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Dr. Caroline Frank学术报告会——Rebellion, Sovereignty, and An East Indies Trade for the United States of America

 

报告题目:Rebellion, Sovereignty, and An East Indies Trade for the United States of America

报 告 人:Dr. Caroline Frank, Brown University

报告日期:20161025日星期二下午4:00-5:30

报告地点:明德商学楼0202教室

Abstract:

    The Boston Tea Party has legendary status in U.S. history as one of the initial acts of a “free-born” people resisting tyrannical rulers and oppression. But why did the importation of Chinese tea provoke such a radical response—political, martial, and rhetorical—when colonists had tolerated and excused over a century of antagonistic British mercantilist legislation?  Even before the ink was dry on the peace agreement with Great Britain in 1783, U.S. merchants were fitting out ships to sail to China as an act of survival. This talk, based on my 2011 book Objectifying China, Imagining America: Chinese Commodities in Early America, reexamines the global context of the American Revolution and the early U.S. China trade, asking why Americans were so quick to develop their own “East Indies trade.” In the late 18th century, an age of rampant Western slavery, asserting where the power of one body stopped and another started was an unrelenting contest.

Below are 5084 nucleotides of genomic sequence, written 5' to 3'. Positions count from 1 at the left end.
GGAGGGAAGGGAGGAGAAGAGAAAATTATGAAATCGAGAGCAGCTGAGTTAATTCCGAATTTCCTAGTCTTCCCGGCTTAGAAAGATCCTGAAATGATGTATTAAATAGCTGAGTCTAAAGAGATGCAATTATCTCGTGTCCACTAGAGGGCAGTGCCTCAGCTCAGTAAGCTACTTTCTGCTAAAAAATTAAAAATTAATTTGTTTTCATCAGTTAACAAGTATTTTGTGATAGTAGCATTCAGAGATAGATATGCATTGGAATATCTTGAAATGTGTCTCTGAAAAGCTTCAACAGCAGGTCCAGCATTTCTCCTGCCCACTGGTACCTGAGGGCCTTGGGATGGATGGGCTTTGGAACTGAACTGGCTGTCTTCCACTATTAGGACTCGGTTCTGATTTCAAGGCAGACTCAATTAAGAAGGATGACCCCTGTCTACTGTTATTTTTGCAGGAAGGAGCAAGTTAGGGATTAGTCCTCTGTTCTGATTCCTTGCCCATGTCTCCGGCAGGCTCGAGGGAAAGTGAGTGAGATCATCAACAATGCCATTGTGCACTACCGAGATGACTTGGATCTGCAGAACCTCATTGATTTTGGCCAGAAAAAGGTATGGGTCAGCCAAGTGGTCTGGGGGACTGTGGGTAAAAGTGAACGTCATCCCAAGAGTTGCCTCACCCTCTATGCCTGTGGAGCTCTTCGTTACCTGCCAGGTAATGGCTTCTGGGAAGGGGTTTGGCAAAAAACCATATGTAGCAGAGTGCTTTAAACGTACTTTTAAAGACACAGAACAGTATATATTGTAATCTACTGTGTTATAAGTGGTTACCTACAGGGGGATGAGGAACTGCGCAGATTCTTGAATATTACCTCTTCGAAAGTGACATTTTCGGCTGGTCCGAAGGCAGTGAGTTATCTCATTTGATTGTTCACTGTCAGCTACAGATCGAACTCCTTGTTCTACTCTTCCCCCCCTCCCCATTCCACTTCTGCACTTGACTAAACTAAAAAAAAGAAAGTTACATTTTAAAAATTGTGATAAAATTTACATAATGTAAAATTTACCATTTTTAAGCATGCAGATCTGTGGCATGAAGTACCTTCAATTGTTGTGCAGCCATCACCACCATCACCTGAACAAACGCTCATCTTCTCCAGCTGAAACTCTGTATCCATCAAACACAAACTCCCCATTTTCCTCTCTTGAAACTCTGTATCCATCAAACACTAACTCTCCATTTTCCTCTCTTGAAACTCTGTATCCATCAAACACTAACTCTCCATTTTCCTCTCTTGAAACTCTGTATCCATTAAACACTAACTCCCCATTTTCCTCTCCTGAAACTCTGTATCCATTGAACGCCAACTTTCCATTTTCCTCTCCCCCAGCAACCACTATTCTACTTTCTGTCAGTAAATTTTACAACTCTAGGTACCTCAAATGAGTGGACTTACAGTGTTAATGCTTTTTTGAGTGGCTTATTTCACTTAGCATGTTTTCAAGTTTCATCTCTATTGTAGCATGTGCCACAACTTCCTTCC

A Brief Bio:  

     Frank works across the disciplines of History and Visual/Material Culture Studies focusing on global interaction of the Americas from the 16th through 19th centuries.  She runs two transpacific research initiatives "Nexus Taiwan" and “Asia-Pacific in the Making of the Americas.” Her publications include Objectifying China, Imagining America: Chinese Commodities in Early America (University of Chicago Press, 2011); Global Trade and Visual Arts in Federal New England  (UPNE, 2014); and  The Asia Pacific in the Making of the Americas (http://scalar.usc.edu/works/apma/index, 2016).  In overseeing the MA program in American Studies, she seeks to promote a transnational group of engaged scholars. She is a Chicago native with a BA and MA in Anthropology from the University of Chicago, and an MA in Museum Studies and a PhD in American Civilization from Brown.